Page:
Tell the FDA to Add Sesame to Allergy Labels!

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I have mentioned this before, but my son is severely allergic to sesame seeds. We found this out the hard way, after one small bite of hummus landed us in the ER. Unfortunately, companies do not have to label if sesame is an ingredient or cross contaminant in the US, so it’s time to petition the FDA to change that and add sesame to allergy labels!

Tell the FDA to Add Sesame to Allergy Labels!

Change.org had a petition not long ago asking for sesame to be labelled, and it received enough attention that the FDA is now soliciting for more information. The original petition has excellent resources and information, but in a nutshell: sesame seeds are estimated to be the number 9 allergy in the United States, and they are considered even higher in other parts of the world. Most other countries (including Canada, Israel, Australia and Europe) require that sesame seeds and shared equipment with sesame be labelled. Sesame allergies also have an extremely high likelihood of life-threatening anaphylaxis.

Now, as it stands here in the USA, companies can flat out refuse to tell you if a food is safe for sesame; even companies that are forthcoming don’t always label, or they’re only open during business hours, so it’s impossible to even verify if a new food is safe easily.

Here’s a good example: my son loves, loves, loves breakfast sausages. Costco sells Jones Dairy Farm sausages, as well as Jimmy Dean, in bulk, which is great when you have a kid chowing down on two a day. But in order to buy them for our son, I had to take pictures of the UPC labels and email both companies to verify the sausages were safe. Jones Dairy Farm answered me within a day reassuring me the sausages were safe. Jimmy Dean answered with a rambling “we are very careful about the Top 8 allergens” answer, and it took pestering them in a follow-up to verify their sausages were sesame-free. Neither company answered their email on weekends (not that I expected they would), but it meant we had to do a lot of extra homework. And that’s what we have to do for just about every new packaged food … you just never know what might not be safe! The biggest shocker? King Arthur Flour is at risk for sesame cross contamination!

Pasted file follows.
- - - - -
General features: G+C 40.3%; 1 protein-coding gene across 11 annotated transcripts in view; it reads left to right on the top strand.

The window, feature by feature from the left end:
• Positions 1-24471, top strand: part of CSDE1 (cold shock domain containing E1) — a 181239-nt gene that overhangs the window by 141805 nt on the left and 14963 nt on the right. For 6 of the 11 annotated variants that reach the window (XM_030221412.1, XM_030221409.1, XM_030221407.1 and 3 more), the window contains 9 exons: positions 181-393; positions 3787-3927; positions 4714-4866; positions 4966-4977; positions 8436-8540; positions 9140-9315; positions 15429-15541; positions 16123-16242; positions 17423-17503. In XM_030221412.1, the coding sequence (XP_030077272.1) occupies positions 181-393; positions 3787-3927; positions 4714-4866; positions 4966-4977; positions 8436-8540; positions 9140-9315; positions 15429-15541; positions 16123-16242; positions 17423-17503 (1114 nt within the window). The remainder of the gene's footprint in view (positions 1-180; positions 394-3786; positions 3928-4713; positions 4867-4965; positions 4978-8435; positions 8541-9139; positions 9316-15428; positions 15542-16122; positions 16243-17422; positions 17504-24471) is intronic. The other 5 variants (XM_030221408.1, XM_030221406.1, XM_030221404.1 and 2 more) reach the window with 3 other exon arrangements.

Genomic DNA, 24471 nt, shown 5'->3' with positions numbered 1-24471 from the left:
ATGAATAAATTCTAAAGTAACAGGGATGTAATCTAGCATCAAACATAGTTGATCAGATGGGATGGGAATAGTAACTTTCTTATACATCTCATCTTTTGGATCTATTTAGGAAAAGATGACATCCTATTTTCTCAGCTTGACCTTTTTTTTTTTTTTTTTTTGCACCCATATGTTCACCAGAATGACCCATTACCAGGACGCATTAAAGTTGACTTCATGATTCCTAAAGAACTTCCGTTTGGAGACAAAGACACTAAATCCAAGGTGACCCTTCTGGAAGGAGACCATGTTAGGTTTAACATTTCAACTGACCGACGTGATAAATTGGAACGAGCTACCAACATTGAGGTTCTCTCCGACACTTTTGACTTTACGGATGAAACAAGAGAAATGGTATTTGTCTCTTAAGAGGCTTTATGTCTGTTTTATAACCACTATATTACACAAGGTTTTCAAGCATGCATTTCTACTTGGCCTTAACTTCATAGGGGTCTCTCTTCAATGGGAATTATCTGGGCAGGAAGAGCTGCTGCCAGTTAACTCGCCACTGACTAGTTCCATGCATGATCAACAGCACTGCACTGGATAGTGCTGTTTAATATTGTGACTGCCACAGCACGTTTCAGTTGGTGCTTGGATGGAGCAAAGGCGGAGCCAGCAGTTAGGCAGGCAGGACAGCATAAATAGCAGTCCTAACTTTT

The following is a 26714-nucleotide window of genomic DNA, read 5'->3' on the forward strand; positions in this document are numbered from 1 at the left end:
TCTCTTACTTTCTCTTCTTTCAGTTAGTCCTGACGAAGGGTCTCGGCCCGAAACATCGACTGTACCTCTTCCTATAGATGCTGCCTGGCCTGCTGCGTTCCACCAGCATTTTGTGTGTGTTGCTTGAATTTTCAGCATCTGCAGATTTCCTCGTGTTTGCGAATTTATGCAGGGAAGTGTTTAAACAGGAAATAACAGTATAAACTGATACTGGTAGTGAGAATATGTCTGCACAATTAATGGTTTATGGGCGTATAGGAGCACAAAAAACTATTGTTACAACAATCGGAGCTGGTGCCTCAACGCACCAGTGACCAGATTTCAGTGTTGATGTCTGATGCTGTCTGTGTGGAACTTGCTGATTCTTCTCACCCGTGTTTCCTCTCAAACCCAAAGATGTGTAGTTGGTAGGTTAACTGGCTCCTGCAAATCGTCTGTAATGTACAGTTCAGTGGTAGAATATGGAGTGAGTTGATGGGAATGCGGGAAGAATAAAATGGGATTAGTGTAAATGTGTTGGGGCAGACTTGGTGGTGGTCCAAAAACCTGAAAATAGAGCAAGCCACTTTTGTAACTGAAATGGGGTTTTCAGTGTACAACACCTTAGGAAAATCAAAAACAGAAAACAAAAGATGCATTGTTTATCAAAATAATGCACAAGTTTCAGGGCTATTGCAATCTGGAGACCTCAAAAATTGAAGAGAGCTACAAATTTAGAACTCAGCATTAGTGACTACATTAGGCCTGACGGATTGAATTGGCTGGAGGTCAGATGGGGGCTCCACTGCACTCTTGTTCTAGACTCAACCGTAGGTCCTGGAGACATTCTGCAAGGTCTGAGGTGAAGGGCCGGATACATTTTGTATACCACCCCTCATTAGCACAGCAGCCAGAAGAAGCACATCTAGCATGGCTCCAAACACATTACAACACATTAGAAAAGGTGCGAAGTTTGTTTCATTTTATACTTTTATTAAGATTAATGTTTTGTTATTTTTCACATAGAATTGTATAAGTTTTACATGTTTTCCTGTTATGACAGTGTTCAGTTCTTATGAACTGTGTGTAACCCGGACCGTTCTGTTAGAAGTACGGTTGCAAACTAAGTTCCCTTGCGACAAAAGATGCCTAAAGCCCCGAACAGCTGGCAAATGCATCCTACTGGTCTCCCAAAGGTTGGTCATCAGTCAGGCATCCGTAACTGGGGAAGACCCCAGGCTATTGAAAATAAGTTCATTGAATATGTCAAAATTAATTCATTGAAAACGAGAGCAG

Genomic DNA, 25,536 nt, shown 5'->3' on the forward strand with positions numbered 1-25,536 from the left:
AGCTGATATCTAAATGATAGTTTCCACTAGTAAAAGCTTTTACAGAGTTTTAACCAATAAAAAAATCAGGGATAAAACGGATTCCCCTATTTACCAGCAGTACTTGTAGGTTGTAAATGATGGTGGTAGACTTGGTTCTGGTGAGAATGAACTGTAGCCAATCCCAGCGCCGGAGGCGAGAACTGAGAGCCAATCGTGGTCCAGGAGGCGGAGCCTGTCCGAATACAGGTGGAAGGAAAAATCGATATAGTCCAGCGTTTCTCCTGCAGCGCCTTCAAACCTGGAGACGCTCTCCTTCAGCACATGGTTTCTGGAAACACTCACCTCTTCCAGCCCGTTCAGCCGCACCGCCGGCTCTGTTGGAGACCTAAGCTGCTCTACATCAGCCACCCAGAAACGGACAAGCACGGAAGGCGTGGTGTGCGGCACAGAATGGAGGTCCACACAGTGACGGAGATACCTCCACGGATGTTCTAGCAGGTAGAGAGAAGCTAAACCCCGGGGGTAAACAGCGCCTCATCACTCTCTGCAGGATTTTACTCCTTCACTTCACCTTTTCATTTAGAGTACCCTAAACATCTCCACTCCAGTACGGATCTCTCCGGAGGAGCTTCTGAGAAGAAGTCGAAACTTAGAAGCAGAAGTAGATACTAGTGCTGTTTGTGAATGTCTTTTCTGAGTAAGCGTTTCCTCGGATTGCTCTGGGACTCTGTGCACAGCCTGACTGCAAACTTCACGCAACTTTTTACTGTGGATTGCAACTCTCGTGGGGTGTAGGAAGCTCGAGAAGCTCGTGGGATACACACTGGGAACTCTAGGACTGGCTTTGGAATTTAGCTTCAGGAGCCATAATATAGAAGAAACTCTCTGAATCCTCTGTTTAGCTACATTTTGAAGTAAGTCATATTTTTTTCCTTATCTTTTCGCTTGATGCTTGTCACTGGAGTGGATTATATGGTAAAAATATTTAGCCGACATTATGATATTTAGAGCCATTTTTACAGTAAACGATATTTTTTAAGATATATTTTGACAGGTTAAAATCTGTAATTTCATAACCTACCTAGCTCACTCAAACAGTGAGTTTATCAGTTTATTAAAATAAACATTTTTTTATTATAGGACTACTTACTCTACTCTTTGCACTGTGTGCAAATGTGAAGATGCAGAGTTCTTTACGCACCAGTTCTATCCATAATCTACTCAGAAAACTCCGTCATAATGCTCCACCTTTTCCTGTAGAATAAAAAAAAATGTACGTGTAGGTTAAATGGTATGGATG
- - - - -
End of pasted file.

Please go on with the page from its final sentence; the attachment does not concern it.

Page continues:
So please, please, help us tell the FDA to add sesame as a top allergen. Imagine if every time you ate out, bought a package of food, or fed your child, you had to stop and worry “Is this safe?”

As a parent, there was nothing scarier than watching my son go from trying hummus to watching his entire face swell within moments. Literally, his reaction went from a hive to full on duck-lips inside of five minutes. It was terrifying!

You can check out the original petition to learn how to send your comments to the FDA asking them to require companies to add sesame to allergy labels; it will mean the world to my family and countless others!

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About the Author

Carly Z
Carly has been a gadget fiend for a long time, going back to her first PDA (a Palm M100). She quickly went from researching what PDA to buy to following tech news closely and keeping up with the latest and greatest stuff. She loves writing about ebooks because they combine her two favorite activities; reading anything and everything, and talking about fun new tech toys. What could be better?